At the end of the Old Harbour, you’ll arrive at a square with an elegant bust that includes a short introduction to Manto Mavrogenous. Known in social circles as ‘la Bella Greca’, because of her beauty and finesse, she was born in 1796 in Italy to a wealthy Greek family and arrived in Mykonos in 1821. She brought not just her cosmopolitan charm and knowledge of multiple languages, but also a burning passion to take part in the liberation of Greece from the Ottomans. She is said to have funded (and even participated in) several naval operations and supported the training of local revolutionary forces. 


Known for its boutiques and finery, the Matogianni district of Mykonos also has a number of historical treasures. You’ll find three identical wells, which were the island’s main water supply into the 18th century. Interestingly, they are only around 5m deep. The Maritime Museum of Mykonos is also here, with models of ships from the early Minoan period all the way up to the 20th century, as well as other nautical memorabilia such as manuscripts and photos. You’ll also pass the home of Manto Mavrogenous’ mother. 

The windmills

Mykonos’ windmills, on the hill above the harbour, need no introduction. Built by the Venetians in the 16th century, their thatched roofs and wooden sail frames are emblematic of the island, and of Hora in particular. Their construction revolutionised the agricultural landscape of the island, here and in locations such as Ano Mera, allowing communities to expand and export grains.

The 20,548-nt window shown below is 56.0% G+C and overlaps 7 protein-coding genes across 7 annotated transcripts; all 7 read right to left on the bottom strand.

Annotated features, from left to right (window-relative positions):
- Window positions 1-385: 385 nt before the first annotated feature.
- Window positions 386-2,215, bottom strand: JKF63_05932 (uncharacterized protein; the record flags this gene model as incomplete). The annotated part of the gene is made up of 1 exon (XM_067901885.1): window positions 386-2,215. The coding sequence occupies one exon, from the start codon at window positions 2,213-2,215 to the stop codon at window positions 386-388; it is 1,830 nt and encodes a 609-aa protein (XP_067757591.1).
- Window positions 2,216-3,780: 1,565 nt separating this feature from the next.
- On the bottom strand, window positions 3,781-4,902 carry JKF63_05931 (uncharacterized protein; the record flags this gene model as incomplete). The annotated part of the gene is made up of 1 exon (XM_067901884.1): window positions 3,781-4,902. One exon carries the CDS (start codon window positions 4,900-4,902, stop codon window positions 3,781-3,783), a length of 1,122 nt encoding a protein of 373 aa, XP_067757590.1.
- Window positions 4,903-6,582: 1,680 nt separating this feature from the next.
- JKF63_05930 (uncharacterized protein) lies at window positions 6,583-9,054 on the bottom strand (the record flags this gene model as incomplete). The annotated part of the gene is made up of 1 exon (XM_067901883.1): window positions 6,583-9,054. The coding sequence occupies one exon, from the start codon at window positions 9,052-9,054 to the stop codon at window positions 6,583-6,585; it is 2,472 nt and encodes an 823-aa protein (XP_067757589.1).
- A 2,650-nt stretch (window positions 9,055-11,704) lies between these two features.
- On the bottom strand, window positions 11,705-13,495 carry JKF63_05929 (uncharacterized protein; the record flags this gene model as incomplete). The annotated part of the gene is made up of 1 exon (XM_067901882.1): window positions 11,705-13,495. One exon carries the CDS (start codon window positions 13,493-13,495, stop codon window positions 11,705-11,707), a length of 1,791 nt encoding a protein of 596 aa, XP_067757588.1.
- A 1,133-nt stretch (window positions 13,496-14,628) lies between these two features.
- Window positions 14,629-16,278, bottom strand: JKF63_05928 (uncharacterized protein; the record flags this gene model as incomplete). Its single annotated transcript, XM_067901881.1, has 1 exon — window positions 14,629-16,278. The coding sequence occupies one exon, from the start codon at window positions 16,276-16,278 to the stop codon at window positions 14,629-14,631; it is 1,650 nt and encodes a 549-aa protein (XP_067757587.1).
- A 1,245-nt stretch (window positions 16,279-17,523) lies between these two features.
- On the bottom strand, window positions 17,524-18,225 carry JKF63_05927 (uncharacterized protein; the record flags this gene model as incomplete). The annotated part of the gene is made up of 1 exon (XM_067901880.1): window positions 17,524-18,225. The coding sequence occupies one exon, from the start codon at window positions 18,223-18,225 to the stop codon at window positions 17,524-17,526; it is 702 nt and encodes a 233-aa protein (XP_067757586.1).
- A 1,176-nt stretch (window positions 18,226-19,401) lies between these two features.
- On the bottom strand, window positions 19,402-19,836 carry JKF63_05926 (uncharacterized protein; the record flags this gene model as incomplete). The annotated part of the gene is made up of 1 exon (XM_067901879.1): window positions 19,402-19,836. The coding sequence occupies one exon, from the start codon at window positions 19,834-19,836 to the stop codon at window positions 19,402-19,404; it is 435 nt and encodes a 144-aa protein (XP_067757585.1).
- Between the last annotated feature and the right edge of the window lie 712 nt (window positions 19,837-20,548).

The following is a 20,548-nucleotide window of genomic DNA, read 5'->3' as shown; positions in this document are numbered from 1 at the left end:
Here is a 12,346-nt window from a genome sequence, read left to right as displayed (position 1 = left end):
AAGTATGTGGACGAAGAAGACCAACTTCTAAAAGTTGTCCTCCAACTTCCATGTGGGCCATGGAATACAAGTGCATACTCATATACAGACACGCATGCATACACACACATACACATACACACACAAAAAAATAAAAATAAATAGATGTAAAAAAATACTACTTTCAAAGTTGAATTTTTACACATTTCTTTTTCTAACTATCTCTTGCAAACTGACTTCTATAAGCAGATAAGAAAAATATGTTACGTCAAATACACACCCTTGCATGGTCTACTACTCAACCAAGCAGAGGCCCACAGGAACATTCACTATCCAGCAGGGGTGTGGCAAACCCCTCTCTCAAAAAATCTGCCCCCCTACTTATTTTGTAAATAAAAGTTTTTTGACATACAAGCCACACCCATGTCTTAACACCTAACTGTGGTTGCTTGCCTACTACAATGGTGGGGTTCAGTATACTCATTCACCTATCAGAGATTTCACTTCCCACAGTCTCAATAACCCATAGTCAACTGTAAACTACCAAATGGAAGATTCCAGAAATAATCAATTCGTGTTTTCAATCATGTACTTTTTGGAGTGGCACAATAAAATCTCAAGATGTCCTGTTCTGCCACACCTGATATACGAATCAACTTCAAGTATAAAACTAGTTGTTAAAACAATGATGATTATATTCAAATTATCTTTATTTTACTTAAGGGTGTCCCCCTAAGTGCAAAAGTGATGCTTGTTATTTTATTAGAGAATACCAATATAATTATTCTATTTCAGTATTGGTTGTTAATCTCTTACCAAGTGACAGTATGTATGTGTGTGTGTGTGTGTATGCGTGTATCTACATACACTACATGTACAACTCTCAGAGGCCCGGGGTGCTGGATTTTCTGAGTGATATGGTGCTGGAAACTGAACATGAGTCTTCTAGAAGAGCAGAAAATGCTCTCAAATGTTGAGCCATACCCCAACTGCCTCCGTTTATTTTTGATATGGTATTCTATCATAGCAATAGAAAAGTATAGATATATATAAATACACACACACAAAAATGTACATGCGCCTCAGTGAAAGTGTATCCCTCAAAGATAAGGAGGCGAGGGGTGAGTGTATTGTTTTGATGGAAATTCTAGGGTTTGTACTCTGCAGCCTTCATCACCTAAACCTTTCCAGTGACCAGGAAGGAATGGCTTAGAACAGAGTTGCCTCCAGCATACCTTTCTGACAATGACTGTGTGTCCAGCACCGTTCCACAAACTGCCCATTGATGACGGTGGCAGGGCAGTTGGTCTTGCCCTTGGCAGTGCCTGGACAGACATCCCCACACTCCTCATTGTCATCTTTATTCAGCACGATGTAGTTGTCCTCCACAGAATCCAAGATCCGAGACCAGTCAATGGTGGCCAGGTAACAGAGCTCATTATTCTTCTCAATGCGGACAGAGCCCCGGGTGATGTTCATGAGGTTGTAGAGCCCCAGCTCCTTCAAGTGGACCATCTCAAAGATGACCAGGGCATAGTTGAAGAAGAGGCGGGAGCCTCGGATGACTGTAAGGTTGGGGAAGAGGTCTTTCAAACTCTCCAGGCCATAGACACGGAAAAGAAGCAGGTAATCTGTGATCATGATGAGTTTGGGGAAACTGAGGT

Little Venice 

Along with the windmills, Little Venice is the most photographed spot in Hora. The line of colourful, interconnected homes was built in the 18th century. What makes them special is that their foundations are in the sea. It is said that pirates stored their loot here but, nowadays, they are mostly restaurants and bars – as well, of course, as a romantic backdrop to an evening stroll. 

Panagia Paraportiani 

And finally, to the insider’s tip for a magical sunset spot to end your day: the most photographed church in Mykonos, Panagia Paraportiani. Sculpted into the rock and painted the most radiant white, its name translates as ‘Our Lady of the Side Gate’ because its entrance was found in a small side entrance to the Kastro area. It has stood in this spot for 600 years, with construction starting in 1425 and completed in the 17th century. What isn’t immediately obvious is that it is actually five churches, with four built at ground level and a fifth, Byzantine church, one floor up.